Asset disposal process for solid state drives
Posted onSep 25th, 2013
We ran across a compelling article on Inside Analysis called, “Is Spinning Disk About to Die?” which argues we may be at a tipping point regarding the use of Solid State Drives (SSDs) instead of hard disk drives (HDDs). Here’s an excerpt:
Spinning disk, or hard disk drive (HDD), has been under threat for quite a while with the cost of solid-state drive (SSD) falling at about 50% per annum. But in the past year or so, the price of SSD – or flash memory devices – has fallen faster and it is becoming disruptive.
You tend not to use all of an HDD, but you can and are eventually likely to fill an SSD to capacity – so SSD has greater capacity than the raw store capacity figures suggest. HDD consumes more power, takes more data center space and requires more data center labor. SSD is faster to read and write than high performance HDD, and that matters for many applications, but there is no easy comparison to make here – it is very contextual. It’s also a changing picture, mainly because SSDs are on an accelerating technology curve.
Read the full article at https://insideanalysis.com/2013/09/is-spinning-disk-about-to-die/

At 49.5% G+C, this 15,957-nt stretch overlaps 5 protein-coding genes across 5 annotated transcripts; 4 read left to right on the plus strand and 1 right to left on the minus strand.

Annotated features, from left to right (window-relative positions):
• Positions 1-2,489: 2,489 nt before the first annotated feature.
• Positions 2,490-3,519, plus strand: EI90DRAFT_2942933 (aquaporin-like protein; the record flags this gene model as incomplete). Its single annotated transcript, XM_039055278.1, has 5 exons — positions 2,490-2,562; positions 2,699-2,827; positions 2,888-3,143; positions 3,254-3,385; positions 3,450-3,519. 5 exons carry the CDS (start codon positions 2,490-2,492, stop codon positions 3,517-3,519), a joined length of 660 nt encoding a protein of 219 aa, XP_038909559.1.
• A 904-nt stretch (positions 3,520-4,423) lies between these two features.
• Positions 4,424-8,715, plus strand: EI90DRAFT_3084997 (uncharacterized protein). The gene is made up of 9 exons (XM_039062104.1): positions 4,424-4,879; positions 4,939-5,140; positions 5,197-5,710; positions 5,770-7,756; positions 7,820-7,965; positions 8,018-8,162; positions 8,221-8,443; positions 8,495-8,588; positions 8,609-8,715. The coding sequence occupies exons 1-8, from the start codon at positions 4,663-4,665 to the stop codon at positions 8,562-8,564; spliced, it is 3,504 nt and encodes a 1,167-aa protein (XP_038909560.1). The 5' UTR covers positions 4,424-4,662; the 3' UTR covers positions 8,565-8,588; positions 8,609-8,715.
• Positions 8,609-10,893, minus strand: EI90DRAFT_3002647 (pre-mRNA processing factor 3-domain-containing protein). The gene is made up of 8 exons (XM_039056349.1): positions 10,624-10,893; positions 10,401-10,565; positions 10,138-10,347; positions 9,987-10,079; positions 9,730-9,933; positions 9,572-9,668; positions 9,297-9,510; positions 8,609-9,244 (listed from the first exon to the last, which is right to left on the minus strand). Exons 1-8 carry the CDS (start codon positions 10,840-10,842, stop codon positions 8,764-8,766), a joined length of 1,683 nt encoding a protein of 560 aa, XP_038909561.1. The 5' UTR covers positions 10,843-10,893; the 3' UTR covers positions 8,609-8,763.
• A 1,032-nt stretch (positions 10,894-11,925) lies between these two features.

Why is this important to those responsible for end-of-life IT asset management and IT asset disposal/disposition (ITAD)? Because at some point, all of these SSDs will need to be upgraded or replaced, and the typical data destruction process will not suffice to protect your data. As we point out in this October 2012 blog post, shred particle size is critical.
The best practice to destroy a solid-state drive is via hard drive shredding. (But) we discovered that the shred width (particle size) was critical to the success of destroying the small memory chips in SSDs where the data is stored. Typically, a shred width of ½” or smaller is needed to break through the small memory chips and securely obliterate the data. Many standard industrial shredders will shred to 1” particle size, thus allowing the memory chips to slip through the hammers that shred the data, leaving sensitive information in tact. When destroying SSDs, awareness of the appropriate shred width distinction to break through the memory chips is crucial.
So make sure you update your end-of-life process for SSDs by ensuring your service provider can deliver the small shred size necessary to render the data useless.